Crowdfund Capital Advisors (CCA) has published a report on crowdfunding in partnership with the Chilean Minister of Economy and Multilateral Investment Fund. The document was authored to aid in the implementation of an effective financial ecosystem in Chile.
Chile is a South American nation that is known for its market based economy with a solid base of foreign trade. Exports account for 1/3 of GDP and real growth averaged a respectable 5% per year from 2003 to 2013. In 2014, growth slowed a bit to 4.2% but still managed to best much of the developed world.
To maintain growth, and foster an innovation economy, the Chilean government is exploring crowdfunding as a catalyst for job creation and economic expansion. This was why the Chilean Ministry of Economy, Development and Tourism and the Multilateral Investment Fund (MIF), a member of the International Development Bank Group, worked with CCA to research the potential to boost entrepreneurship in an economy already known for its resilience.
According to CCA, the report was presented at the Faculty of Business and Economics at the University of Chile on July 13, 2015. The report was designed to deliver actionable strategies to drive change.
Sherwood Neiss, CCA co-founder and principle explained the situation;
“Like many countries, Chilean finance and technology pioneers are already utilizing securities crowdfunding even though its legality has been questioned. These platforms are highly motivated to create a transparent, efficient, and collaborative industry that works with the Chilean government to create balanced regulation and a successful crowdfunding marketplace.”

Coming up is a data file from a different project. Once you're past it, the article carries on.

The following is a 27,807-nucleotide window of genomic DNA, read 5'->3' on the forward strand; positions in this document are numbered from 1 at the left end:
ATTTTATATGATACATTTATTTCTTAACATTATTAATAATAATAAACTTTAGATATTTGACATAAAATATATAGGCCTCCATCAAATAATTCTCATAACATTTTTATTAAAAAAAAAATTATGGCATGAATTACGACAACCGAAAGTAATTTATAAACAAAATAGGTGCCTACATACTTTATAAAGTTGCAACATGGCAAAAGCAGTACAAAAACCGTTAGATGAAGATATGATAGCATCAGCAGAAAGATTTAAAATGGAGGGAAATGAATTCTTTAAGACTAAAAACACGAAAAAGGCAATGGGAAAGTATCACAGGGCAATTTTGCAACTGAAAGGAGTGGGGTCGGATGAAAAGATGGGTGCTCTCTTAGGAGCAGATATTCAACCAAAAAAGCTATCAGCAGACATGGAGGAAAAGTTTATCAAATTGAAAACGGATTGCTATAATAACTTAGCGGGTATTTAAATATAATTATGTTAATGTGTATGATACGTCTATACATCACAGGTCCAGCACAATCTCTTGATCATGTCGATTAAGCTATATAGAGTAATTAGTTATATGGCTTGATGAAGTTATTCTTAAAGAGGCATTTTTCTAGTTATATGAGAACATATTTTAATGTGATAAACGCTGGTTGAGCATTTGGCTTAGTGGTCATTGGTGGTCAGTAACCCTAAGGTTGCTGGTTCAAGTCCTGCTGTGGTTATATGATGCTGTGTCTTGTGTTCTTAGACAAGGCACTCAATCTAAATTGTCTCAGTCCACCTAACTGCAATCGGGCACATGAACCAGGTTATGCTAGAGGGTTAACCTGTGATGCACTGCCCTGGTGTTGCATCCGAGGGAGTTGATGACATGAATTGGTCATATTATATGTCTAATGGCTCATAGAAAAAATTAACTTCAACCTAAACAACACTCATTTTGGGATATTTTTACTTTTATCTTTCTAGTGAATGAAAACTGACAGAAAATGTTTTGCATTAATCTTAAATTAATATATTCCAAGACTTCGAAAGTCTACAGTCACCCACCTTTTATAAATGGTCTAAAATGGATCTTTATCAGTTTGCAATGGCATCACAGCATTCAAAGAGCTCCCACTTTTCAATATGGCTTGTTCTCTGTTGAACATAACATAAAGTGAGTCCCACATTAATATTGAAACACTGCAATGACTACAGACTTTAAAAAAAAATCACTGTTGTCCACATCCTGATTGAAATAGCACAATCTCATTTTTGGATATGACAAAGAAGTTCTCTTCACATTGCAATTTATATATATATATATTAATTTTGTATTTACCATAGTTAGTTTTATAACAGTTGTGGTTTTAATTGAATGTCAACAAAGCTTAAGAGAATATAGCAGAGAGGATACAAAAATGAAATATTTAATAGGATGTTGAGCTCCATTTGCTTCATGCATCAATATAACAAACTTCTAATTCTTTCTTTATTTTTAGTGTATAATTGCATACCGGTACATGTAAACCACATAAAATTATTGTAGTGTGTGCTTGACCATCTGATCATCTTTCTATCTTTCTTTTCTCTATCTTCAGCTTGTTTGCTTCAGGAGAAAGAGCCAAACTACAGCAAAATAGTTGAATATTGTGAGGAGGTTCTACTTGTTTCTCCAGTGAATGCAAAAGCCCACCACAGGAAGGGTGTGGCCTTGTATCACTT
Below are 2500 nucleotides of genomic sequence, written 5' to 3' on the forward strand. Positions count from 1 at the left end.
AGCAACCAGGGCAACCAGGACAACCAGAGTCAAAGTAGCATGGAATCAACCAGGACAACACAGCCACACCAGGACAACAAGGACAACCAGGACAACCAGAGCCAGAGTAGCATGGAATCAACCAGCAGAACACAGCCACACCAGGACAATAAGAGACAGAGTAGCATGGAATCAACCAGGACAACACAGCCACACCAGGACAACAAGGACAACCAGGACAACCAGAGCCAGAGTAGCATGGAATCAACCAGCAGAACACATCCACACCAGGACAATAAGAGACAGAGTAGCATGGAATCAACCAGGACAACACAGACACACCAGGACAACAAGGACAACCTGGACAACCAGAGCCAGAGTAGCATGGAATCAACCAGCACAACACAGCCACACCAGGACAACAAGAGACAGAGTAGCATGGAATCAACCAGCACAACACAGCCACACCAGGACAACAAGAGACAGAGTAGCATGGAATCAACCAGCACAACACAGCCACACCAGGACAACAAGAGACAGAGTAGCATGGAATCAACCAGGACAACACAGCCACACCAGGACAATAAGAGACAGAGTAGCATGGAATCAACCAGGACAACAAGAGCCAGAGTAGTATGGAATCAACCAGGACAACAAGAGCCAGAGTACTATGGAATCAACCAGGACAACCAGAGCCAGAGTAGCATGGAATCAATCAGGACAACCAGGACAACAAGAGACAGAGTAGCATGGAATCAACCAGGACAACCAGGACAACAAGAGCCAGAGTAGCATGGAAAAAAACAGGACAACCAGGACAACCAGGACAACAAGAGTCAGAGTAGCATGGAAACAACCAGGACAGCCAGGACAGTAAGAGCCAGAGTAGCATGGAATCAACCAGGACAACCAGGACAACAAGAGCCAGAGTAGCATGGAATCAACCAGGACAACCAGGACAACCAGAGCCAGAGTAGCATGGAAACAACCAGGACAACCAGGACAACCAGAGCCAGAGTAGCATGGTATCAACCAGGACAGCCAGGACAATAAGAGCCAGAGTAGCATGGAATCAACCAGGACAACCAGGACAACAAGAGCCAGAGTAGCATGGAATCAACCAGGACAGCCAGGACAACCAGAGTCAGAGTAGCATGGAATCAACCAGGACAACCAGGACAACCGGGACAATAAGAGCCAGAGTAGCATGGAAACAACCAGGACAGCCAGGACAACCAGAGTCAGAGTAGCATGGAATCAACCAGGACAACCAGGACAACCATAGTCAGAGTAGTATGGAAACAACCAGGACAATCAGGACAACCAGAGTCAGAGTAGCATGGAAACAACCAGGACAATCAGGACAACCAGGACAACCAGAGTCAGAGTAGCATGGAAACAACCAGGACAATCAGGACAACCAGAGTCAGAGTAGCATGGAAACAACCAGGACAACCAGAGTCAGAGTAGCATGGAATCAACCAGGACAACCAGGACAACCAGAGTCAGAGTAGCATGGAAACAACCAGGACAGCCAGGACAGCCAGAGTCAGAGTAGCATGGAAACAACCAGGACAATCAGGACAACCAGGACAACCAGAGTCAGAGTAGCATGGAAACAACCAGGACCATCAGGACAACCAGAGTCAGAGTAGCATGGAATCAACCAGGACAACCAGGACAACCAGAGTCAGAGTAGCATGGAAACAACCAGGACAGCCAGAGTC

Government officials believe that in order for a country to be productive and grow, it must create and fund new ideas. Crowdfunding has proven, both in Chile and in a number of other countries, that it can accomplish these tasks – if allowed to grow.
The CCA document states that Chile is well positioned to take advantage of crowdfunding. But while Chile has “some of the most innovative programs for providing access to capital in Latin America, for many businesses it remains a significant challenge to raise capital to start or grow”. CCA sees the biggest barriers being the cultural variables necessary for crowdfunding to succeed. While embracing entrepreneurship, Chilean culture, like many nations, is concerned about the consequences of failure. Risk aversion can be a difficult hurdle.
“Chile can create regulation that addresses issues that currently inhibit early-stage funding and craft a regulated framework that seeks to provide investor protection, capital for SMEs, and transparency for regulators, in order to foster the proliferation of crowdfunding platforms.”
The CCA report highlights the importance of having all stakeholders “fully engaged in the policy making process”. CCA also recommends Chilean officials look to other countries that have succeeded or struggled to foster a innovation culture with access to capital.
The report is embedded below.
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